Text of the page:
“It’s a breath of fresh air.” Miguel Quinones, the C.O.O. of Quinones Culture Consultants, has dedicated 15 years of work to the Haverhill Area through various organizations including UTEC, Center for Hope and Healing, POSE, and even afterschool middle school clubs. “I often feel that young people are excluded in conversation when it includes movement work… We never really see them as leaders… I want my projects to be youth-led.” Multiple panelists reinforced this notion during the discussion, promoting attention towards young people. 

With an extensive background involving working with students, Quinones couldn’t agree more. He reasons how the youth already have to deal with these worries and thoughts at a young age; that the best response is to validate their experiences and help them early, in theme with his prevention-focused youth violence work.

“The conversation around code-switching… We can’t be comfortable in our own skin and we have to appear different in different spaces. We feel we might not be accepted… Are we teaching our young people how to survive or how to be complacent?”

The panel frequently went back to the roots of education.

Zahid summarizes her feelings: “We focus on minority history too much in the context of white supremacy.”

The Chair of the Youth Council, Robin DelNegro, reflects on why the focus of youth voice in this event was so instrumental to its success. “It requires a level of humility… But it’s so powerful. All the time, you see legislation making decisions for groups of people without the input of that group of people.”

DelNegro was impressed by the selection of the panelists and how comfortable and connected everyone soon became. “I was so blown away by how articulate and honest everyone was. They did it in such a way that it was meaningful and credible and impactful.” As one of the organizers, she was esatic for the release, and participated in the live chat along with several other panelists.

“What are your hopes for Haverhill?”

“What pushed us the most was the summer and everything happening with BlackLivesMatter. Even right now with the Asian community. So many minorities have been under attack, and there’s been a drive for education. We wanted to provide that education in the form of a panel… but add celebration as well.”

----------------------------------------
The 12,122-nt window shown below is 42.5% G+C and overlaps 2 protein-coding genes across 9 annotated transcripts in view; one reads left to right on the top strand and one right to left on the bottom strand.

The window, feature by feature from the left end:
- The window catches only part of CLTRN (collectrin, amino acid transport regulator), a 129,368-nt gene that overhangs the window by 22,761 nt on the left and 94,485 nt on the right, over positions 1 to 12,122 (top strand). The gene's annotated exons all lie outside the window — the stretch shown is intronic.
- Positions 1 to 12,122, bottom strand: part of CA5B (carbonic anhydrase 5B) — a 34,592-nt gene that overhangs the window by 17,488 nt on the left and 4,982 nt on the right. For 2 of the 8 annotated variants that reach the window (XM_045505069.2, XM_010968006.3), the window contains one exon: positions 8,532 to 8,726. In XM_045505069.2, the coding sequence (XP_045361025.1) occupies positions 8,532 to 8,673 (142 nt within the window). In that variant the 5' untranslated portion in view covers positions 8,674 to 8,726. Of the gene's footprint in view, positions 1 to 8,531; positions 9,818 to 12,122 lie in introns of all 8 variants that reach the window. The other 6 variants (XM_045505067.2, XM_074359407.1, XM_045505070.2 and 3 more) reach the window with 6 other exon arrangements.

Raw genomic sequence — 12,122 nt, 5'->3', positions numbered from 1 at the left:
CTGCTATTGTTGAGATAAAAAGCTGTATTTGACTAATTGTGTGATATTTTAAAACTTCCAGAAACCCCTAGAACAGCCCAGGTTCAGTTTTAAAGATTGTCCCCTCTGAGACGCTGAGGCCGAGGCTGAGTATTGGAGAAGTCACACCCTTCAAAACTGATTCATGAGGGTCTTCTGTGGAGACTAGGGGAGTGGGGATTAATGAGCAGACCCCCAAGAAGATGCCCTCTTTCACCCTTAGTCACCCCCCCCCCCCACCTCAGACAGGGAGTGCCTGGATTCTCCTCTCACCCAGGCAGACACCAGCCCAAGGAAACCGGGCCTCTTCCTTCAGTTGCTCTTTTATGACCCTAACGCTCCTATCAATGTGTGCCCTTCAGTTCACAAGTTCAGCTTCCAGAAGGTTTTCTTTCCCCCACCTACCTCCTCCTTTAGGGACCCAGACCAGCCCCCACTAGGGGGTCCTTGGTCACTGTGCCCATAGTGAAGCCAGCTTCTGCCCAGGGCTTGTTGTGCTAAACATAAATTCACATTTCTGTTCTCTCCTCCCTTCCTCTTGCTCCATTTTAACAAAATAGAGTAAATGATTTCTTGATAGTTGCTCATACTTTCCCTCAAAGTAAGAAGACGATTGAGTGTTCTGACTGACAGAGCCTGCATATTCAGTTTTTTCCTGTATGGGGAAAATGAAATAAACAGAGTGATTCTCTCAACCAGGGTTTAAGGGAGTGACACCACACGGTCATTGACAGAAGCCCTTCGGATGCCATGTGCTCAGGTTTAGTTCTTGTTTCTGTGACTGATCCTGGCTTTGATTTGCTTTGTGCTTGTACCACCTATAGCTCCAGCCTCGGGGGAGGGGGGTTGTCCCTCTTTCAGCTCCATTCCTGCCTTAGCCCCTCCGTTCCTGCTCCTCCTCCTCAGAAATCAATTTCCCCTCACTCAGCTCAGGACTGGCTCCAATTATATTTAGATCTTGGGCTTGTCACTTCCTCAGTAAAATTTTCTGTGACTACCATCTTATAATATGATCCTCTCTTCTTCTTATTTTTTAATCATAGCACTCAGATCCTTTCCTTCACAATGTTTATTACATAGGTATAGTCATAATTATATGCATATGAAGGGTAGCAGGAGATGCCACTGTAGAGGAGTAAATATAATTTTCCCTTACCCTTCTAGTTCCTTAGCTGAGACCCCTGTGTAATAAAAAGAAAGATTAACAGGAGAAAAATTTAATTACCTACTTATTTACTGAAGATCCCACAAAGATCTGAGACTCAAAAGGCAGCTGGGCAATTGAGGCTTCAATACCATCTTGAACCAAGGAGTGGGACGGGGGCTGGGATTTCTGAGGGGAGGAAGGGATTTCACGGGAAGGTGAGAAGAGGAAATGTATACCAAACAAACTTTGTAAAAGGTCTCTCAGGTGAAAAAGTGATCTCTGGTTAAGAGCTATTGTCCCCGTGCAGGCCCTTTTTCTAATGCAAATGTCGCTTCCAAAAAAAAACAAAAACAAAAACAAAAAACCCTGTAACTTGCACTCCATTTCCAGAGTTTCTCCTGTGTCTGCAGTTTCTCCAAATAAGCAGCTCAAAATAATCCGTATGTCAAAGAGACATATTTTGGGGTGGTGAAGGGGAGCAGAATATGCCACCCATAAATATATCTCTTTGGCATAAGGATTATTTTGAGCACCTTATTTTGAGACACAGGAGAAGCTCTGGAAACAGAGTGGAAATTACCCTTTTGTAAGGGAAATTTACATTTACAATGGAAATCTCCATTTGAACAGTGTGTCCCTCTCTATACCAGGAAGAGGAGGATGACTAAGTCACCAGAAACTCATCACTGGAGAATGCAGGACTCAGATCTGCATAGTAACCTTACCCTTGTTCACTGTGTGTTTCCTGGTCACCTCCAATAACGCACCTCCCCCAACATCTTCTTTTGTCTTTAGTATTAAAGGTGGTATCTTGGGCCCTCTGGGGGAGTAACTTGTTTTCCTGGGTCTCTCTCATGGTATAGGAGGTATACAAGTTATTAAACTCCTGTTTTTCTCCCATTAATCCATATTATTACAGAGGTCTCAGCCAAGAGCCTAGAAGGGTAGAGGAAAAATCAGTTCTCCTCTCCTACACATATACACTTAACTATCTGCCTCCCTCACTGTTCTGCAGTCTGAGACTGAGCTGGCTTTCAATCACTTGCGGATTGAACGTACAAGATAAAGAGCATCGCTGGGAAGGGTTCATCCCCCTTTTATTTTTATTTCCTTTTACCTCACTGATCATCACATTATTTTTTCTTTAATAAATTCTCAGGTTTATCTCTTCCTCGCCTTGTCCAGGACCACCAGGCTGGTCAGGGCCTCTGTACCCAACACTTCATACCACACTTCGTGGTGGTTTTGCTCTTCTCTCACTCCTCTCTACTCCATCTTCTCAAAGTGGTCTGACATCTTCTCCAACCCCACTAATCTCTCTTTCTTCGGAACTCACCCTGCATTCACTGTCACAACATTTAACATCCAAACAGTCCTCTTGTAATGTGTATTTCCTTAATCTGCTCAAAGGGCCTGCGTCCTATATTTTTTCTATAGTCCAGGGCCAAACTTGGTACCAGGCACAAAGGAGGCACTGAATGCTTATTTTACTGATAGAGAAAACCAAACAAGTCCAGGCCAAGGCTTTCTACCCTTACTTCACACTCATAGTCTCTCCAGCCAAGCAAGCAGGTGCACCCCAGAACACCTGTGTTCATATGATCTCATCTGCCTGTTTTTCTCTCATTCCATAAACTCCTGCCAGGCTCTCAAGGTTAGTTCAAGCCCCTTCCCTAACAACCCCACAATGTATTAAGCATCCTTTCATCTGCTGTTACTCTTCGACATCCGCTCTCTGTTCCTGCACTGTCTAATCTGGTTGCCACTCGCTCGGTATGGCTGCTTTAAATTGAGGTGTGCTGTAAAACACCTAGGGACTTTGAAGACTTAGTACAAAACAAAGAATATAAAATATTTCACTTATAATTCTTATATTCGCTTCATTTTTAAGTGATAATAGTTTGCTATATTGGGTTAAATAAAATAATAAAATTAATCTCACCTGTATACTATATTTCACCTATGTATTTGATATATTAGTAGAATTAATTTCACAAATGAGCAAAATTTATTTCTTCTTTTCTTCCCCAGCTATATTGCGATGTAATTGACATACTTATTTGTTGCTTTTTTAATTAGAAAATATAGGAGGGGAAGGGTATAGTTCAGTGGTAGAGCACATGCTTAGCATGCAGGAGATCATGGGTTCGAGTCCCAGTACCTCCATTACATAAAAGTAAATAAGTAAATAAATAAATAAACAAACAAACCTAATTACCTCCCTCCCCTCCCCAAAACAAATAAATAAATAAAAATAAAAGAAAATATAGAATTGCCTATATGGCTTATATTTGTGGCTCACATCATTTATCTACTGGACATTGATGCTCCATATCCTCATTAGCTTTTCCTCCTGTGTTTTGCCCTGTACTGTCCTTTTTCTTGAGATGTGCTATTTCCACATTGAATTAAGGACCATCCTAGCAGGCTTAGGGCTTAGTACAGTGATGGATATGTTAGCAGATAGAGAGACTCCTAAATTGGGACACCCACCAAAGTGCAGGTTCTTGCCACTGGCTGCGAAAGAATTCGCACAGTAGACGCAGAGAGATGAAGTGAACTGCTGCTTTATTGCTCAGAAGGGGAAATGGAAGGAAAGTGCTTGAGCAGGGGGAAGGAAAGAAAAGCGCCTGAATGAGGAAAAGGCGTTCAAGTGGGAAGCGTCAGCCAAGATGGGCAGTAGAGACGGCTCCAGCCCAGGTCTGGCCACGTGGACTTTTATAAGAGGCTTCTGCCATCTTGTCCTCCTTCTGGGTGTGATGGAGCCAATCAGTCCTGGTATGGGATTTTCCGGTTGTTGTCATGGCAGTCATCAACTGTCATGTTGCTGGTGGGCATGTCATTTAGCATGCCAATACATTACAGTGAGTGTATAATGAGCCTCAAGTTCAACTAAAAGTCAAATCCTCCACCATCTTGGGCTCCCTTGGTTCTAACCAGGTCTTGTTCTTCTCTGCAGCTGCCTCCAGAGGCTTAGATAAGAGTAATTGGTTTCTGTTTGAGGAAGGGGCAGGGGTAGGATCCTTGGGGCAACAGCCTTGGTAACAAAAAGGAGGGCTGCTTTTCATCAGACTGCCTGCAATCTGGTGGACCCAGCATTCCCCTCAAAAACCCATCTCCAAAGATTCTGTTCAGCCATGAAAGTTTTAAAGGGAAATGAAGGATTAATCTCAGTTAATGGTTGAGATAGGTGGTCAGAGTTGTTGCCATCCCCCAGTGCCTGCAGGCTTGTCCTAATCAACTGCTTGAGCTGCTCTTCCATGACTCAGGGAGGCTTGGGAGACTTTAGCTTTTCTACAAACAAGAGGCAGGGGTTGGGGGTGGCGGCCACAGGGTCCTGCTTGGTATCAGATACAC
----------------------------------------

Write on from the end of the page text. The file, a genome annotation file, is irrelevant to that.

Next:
Gabriela Vargas, a lead organizer and Youth Council member, put her heart and energy into making this event happen. “In reality, we should all celebrate and be proud of who we are.”

Even with all the planning that went into this, the council members were pleasantly surprised by every turn. “It was unusual how open and relaxed we were. How supportive we were. Snapping and clapping. That’s unusual for a panel. It was an open and honest conversation, and it was focused on positivity.” Vargas moderated parts of the discussion along with sharing a poem.

This special panel was not only an environment for sharing experiences and perspectives, but one of new visions and ideas as well.

“Where there are people there is power,” Mayhew says. “We should connect with like-minded people who might also want to be the change in Haverhill.”

“Focus on Celebration and Education,” Leung says.

“It’s an opportunity to hear other people’s voices. And if we can hear them, it opens up our understanding and compassion. And that is a catalyst towards change.” DelNegro says.

“Further elevate our voices,” Zahid says.

“Honestly, just having other people talk about this. Being culturally conscious and willing to understand and educate. Whether you’re a panelist or a viewer.” Vargas says.

“At the end of the day, we all impact each other,” Quinones says. “We need to have these conversations much more. The solutions you want to see are right in front of youーwe’re it!”

“The first step is conversation,” I said during the panel. And everyone can be a part of the conversation.

Here’s one you can join now; To hear more from the Diversity Panel’s conversation, use the link below to view the full event.

Facebook Recording Link: